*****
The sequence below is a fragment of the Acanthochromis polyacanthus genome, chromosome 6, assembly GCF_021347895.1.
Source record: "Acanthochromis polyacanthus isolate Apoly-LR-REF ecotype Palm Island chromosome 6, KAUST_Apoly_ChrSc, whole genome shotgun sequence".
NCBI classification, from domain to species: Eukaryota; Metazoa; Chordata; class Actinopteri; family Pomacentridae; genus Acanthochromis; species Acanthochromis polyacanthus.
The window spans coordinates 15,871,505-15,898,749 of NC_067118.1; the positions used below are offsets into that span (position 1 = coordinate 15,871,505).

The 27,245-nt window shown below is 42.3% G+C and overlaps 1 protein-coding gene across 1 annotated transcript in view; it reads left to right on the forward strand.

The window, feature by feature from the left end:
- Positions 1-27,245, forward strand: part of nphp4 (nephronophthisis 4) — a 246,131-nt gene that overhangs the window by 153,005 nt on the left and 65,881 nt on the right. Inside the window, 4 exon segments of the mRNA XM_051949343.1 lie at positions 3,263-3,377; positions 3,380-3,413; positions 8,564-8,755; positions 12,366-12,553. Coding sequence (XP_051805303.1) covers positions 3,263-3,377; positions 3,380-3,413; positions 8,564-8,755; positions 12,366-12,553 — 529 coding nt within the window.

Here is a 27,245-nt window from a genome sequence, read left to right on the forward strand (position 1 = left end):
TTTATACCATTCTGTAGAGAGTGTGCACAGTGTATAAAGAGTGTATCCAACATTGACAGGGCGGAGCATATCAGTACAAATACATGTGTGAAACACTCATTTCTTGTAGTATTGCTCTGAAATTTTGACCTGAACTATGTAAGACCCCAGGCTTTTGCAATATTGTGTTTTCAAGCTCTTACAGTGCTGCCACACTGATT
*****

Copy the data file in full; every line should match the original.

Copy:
The sequence below is a fragment of the Acanthochromis polyacanthus genome, chromosome 6, assembly GCF_021347895.1.
Source record: "Acanthochromis polyacanthus isolate Apoly-LR-REF ecotype Palm Island chromosome 6, KAUST_Apoly_ChrSc, whole genome shotgun sequence".
NCBI classification, from domain to species: Eukaryota; Metazoa; Chordata; class Actinopteri; family Pomacentridae; genus Acanthochromis; species Acanthochromis polyacanthus.
The window spans coordinates 15,871,505-15,898,749 of NC_067118.1; the positions used below are offsets into that span (position 1 = coordinate 15,871,505).

The 27,245-nt window shown below is 42.3% G+C and overlaps 1 protein-coding gene across 1 annotated transcript in view; it reads left to right on the forward strand.

The window, feature by feature from the left end:
- Positions 1-27,245, forward strand: part of nphp4 (nephronophthisis 4) — a 246,131-nt gene that overhangs the window by 153,005 nt on the left and 65,881 nt on the right. Inside the window, 4 exon segments of the mRNA XM_051949343.1 lie at positions 3,263-3,377; positions 3,380-3,413; positions 8,564-8,755; positions 12,366-12,553. Coding sequence (XP_051805303.1) covers positions 3,263-3,377; positions 3,380-3,413; positions 8,564-8,755; positions 12,366-12,553 — 529 coding nt within the window.

Here is a 27,245-nt window from a genome sequence, read left to right on the forward strand (position 1 = left end):
TTTATACCATTCTGTAGAGAGTGTGCACAGTGTATAAAGAGTGTATCCAACATTGACAGGGCGGAGCATATCAGTACAAATACATGTGTGAAACACTCATTTCTTGTAGTATTGCTCTGAAATTTTGACCTGAACTATGTAAGACCCCAGGCTTTTGCAATATTGTGTTTTCAAGCTCTTACAGTGCTGCCACACTGATT